The day after tomorrow at sundown Am Israel, we at Galilee Silks and Jews around the world celebrate Chag Shavuot the last of the tree main holidays on the Jewish calendar.
On the 50th day after the Israelites left Egypt and were in the wilderness around Mount Sinai, God presented Moses with the Torah, or Ten Commandments. In accepting these, the Israelites became a nation committed to serving God and Shavuot marks the anniversary of this event.
Besides its significance as the day on which the Torah was revealed by God to the Jewish nation at Mount Sinai (which includes the Ten Commandments), Shavuot is also connected to the season of the grain harvest in Israel. In ancient times, the grain harvest lasted seven weeks and was a season of gladness (Jer. 5:24; Deut. 16:9-11; Isa. 9:2). It began with the harvesting of the barley during Passover and ended with the harvesting of the wheat at Shavuot. Shavuot was thus the concluding festival of the grain harvest, just as the eighth day of Sukkot (Tabernacles) was the concluding festival of the fruit harvest. During the existence of the Temple in Jerusalem, an offering of two loaves of bread from the wheat harvest was made on Shavuot.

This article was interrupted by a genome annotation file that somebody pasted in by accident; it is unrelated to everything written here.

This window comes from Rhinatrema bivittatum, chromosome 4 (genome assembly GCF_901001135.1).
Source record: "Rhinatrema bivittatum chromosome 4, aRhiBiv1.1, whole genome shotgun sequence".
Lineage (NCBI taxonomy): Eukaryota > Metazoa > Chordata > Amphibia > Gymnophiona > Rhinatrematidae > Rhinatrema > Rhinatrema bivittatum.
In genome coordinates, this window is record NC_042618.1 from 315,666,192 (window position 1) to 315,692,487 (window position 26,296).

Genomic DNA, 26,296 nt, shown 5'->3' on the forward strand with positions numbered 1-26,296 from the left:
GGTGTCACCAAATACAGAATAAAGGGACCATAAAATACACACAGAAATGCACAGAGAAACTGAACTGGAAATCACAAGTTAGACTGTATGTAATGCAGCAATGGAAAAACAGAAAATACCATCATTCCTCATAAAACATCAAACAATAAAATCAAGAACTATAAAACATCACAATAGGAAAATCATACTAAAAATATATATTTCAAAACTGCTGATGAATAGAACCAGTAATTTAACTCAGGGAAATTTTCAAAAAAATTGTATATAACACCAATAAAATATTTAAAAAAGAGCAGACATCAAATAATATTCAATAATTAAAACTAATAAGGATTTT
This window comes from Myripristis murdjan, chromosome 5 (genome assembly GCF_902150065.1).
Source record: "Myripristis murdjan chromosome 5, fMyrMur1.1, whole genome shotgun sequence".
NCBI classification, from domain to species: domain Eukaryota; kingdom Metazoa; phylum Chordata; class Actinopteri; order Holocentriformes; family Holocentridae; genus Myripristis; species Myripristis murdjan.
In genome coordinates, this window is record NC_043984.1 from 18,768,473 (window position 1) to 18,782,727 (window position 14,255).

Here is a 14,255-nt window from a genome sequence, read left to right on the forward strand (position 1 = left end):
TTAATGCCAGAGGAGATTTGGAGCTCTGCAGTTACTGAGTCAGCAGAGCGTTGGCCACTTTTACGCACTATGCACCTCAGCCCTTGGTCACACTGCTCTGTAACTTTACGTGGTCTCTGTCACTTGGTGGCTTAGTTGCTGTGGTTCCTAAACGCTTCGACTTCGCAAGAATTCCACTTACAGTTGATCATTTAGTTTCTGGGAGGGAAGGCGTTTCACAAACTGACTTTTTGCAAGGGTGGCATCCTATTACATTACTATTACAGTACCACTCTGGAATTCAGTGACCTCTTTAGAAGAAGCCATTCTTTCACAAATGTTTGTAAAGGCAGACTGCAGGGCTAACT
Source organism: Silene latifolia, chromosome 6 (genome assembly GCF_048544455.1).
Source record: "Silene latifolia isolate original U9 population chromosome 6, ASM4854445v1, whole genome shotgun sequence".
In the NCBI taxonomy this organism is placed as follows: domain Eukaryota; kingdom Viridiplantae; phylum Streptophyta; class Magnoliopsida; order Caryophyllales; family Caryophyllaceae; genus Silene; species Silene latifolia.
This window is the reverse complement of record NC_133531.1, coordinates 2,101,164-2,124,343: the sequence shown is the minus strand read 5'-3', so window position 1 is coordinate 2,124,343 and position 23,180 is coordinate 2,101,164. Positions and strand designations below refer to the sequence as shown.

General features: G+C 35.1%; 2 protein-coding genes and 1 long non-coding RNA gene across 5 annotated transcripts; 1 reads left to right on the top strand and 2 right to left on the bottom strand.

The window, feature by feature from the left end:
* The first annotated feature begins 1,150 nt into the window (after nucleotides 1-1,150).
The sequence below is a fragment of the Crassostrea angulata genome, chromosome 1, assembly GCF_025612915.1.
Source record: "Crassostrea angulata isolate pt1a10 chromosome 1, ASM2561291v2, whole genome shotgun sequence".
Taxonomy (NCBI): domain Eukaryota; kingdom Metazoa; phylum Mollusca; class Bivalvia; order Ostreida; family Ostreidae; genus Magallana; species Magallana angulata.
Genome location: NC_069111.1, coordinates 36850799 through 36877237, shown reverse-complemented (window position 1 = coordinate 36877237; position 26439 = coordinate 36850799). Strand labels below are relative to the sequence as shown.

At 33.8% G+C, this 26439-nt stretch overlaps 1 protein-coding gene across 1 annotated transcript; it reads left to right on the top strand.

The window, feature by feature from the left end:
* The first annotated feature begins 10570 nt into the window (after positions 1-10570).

An important symbol of Shavuot is the Bikkurim, or first fruits. This was a basket of gold or silver that contained the first harvest of the Seven Species crops and was carried to the Temple in Jerusalem in a procession accompanied by music. These crops are: barley; dates; figs; grapes; olives; pomegranates; and wheat. Modern versions of the Bikkurim may include other crops now grown in Israel or other Jewish communities around the world. Images of the Ten Commandments inscribed on stones or scrolls representing the Torah are also symbolic of Shavuot.
On the websites of Galilee Silks you'll find many garments and items adorned whith these very same Shavuot symbols - which are naturally wearable all year round.
Have a look in our Fashion store for the T-shirt in the picture which can be obtained with a matching silk vest